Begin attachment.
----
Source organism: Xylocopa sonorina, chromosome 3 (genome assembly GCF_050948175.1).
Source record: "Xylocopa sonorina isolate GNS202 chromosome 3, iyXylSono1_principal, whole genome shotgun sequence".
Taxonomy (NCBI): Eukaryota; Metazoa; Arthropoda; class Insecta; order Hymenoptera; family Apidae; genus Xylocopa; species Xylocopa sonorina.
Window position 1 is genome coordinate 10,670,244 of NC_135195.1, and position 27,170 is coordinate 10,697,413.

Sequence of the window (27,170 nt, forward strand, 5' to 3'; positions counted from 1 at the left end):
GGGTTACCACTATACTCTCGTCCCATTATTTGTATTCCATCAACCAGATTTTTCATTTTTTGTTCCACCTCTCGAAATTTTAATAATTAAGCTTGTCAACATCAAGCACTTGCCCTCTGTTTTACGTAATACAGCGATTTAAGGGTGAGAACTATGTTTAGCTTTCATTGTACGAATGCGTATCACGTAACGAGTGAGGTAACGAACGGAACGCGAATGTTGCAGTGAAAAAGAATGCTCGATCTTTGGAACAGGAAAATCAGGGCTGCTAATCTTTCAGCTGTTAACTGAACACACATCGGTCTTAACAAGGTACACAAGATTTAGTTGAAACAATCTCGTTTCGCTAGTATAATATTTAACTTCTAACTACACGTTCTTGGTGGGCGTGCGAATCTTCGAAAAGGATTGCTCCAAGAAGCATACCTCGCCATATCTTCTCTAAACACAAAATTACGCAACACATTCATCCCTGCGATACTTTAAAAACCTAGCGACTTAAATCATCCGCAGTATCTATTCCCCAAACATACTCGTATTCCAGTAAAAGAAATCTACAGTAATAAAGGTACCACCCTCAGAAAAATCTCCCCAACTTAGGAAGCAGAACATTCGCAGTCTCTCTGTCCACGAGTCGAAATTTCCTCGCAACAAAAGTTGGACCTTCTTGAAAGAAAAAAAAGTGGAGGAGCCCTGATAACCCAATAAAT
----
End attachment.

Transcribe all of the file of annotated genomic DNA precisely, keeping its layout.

Source organism: Xylocopa sonorina, chromosome 3 (genome assembly GCF_050948175.1).
Source record: "Xylocopa sonorina isolate GNS202 chromosome 3, iyXylSono1_principal, whole genome shotgun sequence".
Taxonomy (NCBI): Eukaryota; Metazoa; Arthropoda; class Insecta; order Hymenoptera; family Apidae; genus Xylocopa; species Xylocopa sonorina.
Window position 1 is genome coordinate 10,670,244 of NC_135195.1, and position 27,170 is coordinate 10,697,413.

Sequence of the window (27,170 nt, forward strand, 5' to 3'; positions counted from 1 at the left end):
GGGTTACCACTATACTCTCGTCCCATTATTTGTATTCCATCAACCAGATTTTTCATTTTTTGTTCCACCTCTCGAAATTTTAATAATTAAGCTTGTCAACATCAAGCACTTGCCCTCTGTTTTACGTAATACAGCGATTTAAGGGTGAGAACTATGTTTAGCTTTCATTGTACGAATGCGTATCACGTAACGAGTGAGGTAACGAACGGAACGCGAATGTTGCAGTGAAAAAGAATGCTCGATCTTTGGAACAGGAAAATCAGGGCTGCTAATCTTTCAGCTGTTAACTGAACACACATCGGTCTTAACAAGGTACACAAGATTTAGTTGAAACAATCTCGTTTCGCTAGTATAATATTTAACTTCTAACTACACGTTCTTGGTGGGCGTGCGAATCTTCGAAAAGGATTGCTCCAAGAAGCATACCTCGCCATATCTTCTCTAAACACAAAATTACGCAACACATTCATCCCTGCGATACTTTAAAAACCTAGCGACTTAAATCATCCGCAGTATCTATTCCCCAAACATACTCGTATTCCAGTAAAAGAAATCTACAGTAATAAAGGTACCACCCTCAGAAAAATCTCCCCAACTTAGGAAGCAGAACATTCGCAGTCTCTCTGTCCACGAGTCGAAATTTCCTCGCAACAAAAGTTGGACCTTCTTGAAAGAAAAAAAAGTGGAGGAGCCCTGATAACCCAATAAAT